As we start to wrap up a challenging year, making any significant changes or improvements may be a bit too much to ask. However, there are several ways to make incremental improvements that lead to lasting impacts.

We all want to see significant results from ministry efforts. We want to see more people coming to Christ, increased attendance at worship services (online and/or in-person), more volunteers serving consistently, etc. Those are worthwhile goals that would be wonderful to see happen. However, getting to that fruit typically doesn’t happen overnight. So, what can you do now to see that fruit later?

Here are three key areas to invest in to reap benefits over time:

No. 1: Volunteers

Your church likely needs more volunteers than you have now. This means the current team is carrying a heavier load than you’d prefer. However, if you take care of your current volunteers, they’ll be your best recruiters and will invite others to join them.

Here are several ways to invest in your current volunteers:

  • Say “thank you.” Be specific about what they’re doing that you appreciate and how their effort supports the church’s ministry.
  • Share testimonies of how a volunteer impacted a guest or served in an extraordinary way.
  • Mail out hand-written thank you notes when someone goes the extra mile.
  • Pray with your volunteer teams each week.
  • Have fun and laugh with your volunteers. Don’t take yourself too seriously.
  • Provide them with the information they need to succeed in their volunteer roles. It’s nearly impossible to overcommunicate.

You don’t have to do anything huge or expensive; they’ll feel valued by these little gestures.

No. 2: Staff Members

Do you wish your staff was more productive or would take more ownership over their areas? There are practical ways you can help them get there.

  • Let them know what you expect. If they don’t know, they’re just guessing, and that doesn’t help anyone win.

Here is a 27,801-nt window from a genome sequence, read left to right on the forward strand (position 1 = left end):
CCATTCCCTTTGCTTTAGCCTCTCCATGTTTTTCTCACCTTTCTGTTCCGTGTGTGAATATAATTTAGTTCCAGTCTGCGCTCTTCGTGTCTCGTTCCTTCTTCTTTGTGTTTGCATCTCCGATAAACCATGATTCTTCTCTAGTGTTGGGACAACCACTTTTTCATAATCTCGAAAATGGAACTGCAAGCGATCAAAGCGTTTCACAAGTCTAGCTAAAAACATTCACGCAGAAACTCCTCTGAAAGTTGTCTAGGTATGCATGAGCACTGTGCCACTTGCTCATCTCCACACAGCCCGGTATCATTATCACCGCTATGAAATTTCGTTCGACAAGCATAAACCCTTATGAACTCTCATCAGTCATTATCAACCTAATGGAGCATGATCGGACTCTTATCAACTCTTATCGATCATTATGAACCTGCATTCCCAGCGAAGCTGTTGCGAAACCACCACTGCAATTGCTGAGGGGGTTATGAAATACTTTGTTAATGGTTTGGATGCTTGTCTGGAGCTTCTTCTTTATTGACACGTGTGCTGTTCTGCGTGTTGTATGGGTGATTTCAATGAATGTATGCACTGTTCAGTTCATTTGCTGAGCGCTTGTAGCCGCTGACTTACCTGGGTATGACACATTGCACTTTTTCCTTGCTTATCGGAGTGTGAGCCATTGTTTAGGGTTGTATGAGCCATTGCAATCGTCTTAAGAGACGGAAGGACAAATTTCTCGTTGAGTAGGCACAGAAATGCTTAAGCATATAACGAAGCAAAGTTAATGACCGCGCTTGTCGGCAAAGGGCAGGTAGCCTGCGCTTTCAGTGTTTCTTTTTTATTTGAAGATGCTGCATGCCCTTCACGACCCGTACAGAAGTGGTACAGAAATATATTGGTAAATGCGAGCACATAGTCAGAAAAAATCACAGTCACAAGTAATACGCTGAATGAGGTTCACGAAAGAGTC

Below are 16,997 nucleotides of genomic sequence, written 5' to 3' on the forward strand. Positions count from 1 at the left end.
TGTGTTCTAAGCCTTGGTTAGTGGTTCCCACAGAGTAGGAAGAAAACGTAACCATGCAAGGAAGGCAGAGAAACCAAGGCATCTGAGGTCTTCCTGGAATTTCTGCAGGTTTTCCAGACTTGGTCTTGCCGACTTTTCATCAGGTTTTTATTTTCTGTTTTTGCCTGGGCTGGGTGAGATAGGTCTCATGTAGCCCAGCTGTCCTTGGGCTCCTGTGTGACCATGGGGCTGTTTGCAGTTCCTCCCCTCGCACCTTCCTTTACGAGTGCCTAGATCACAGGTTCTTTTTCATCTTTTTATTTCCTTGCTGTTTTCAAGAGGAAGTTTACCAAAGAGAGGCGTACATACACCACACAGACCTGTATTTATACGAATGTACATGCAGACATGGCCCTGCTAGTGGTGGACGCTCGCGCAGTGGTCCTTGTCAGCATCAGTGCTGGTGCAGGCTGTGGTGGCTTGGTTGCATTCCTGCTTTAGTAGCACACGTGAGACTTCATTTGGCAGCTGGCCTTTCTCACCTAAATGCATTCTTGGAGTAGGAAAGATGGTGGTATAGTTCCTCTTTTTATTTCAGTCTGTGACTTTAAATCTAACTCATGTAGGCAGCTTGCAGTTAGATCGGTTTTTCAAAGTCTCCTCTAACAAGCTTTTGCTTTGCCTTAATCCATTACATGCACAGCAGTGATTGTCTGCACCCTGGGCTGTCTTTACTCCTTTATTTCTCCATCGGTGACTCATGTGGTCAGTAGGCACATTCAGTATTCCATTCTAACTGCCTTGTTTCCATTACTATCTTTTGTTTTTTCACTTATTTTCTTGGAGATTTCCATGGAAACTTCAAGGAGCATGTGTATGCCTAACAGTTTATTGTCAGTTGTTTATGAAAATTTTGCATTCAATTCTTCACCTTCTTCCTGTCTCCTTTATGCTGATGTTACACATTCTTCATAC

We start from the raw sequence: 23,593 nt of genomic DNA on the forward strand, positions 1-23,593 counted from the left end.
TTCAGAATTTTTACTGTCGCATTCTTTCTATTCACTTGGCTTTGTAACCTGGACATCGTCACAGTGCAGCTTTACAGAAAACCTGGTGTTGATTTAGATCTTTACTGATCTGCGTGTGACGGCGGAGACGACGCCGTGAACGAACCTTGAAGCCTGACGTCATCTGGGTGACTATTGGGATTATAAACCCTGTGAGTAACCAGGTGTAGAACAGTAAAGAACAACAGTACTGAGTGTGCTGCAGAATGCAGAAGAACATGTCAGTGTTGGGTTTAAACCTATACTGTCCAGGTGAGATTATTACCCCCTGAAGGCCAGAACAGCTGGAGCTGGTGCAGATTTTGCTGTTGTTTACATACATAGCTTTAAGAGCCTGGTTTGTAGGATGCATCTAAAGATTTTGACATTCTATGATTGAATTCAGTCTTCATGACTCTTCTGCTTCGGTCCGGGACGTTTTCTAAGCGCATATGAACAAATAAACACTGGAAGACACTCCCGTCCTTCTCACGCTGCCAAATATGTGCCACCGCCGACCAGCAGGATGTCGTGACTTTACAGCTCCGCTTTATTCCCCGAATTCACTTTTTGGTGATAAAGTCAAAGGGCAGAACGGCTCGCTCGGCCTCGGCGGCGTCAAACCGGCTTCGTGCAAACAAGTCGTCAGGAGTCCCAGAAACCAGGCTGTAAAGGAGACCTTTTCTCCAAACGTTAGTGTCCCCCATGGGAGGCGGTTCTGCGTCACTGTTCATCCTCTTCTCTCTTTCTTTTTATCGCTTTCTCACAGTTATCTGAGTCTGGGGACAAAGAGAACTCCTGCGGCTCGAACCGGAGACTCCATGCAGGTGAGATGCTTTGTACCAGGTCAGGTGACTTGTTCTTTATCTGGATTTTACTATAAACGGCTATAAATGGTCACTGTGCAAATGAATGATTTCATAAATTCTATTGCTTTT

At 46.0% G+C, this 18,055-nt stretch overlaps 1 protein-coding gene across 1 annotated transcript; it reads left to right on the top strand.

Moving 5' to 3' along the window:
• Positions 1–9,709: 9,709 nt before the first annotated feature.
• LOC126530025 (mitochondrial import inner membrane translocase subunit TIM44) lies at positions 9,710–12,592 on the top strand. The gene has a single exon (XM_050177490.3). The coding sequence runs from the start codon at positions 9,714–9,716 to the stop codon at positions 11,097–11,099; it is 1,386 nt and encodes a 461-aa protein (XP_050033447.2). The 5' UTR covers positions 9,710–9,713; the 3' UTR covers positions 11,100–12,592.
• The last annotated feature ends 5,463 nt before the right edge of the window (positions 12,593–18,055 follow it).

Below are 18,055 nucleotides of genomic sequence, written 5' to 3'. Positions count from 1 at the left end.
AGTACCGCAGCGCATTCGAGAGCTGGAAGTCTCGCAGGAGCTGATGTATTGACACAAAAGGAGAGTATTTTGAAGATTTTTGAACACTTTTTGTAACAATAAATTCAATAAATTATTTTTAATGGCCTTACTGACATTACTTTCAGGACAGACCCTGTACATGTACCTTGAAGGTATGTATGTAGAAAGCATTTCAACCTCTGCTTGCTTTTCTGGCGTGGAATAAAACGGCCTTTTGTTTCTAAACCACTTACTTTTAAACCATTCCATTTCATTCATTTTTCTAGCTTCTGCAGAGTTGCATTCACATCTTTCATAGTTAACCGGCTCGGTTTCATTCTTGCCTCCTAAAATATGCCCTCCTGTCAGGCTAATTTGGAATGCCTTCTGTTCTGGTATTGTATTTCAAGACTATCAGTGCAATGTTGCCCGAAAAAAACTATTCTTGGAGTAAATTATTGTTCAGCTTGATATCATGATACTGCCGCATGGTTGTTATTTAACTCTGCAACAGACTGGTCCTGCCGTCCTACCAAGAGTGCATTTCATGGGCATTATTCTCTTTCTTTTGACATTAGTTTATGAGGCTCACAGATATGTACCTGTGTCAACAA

• Provide mentorship. Does your team struggle with communication? Find a good book and have them read a couple of chapters each week to discuss during staff meetings.
  • Provide training. Do you have an individual who needs to grow their skills in a specific area? Find a training course. There are many low to no-cost courses online that could really help even if you’re on a tight budget.

Don’t just hope for an overnight change in your team. Take a few steps to help them develop and become more effective.

No. 3: Details

The longer you’ve been at your church, the more difficult it is to see it through the eyes of a first-time guest. Consider asking a friend who doesn’t attend your church to walk the campus with you. Ask what your friend observes.

Does he see large cracks in the sidewalk? Does the inside smell musty when he walks in? Are there scuff marks on the walls? Even if you can’t find someone willing to do a walkthrough with you, try doing this on your own. If you go slowly with the intent to look at each detail, you’ll end up with a page of notes to discuss with your team.

Another way to see your church differently is by attending another service. In-person attendance might be a challenge due to the pandemic, so you might watch another church’s online service instead. See how other churches handle the online service, how they engage with their online audience, and more.

Ask yourself several questions as you think about the experience (online or in-person):

  • What are they doing differently?
  • What does their campus and rooms for various groups look like?
  • How do they greet people?
  • What do they do for first-time guests?
  • Are volunteers at childcare check-in friendly and helpful?
  • Does the worship team seem passionate about honoring God in worship?

What did you like, not like? What do you want to take back to your church and adjust? We can always learn from each other, so don't hesitate to call up one of their staff members and ask how something works behind the scenes. Let’s build each other up to serve God and our communities.

Incremental improvement steps aren’t very exciting at first. It takes consistent effort over time to produce the results we’d prefer to see happen instantaneously. However, it’s often these smaller steps that produce lasting change and fruit.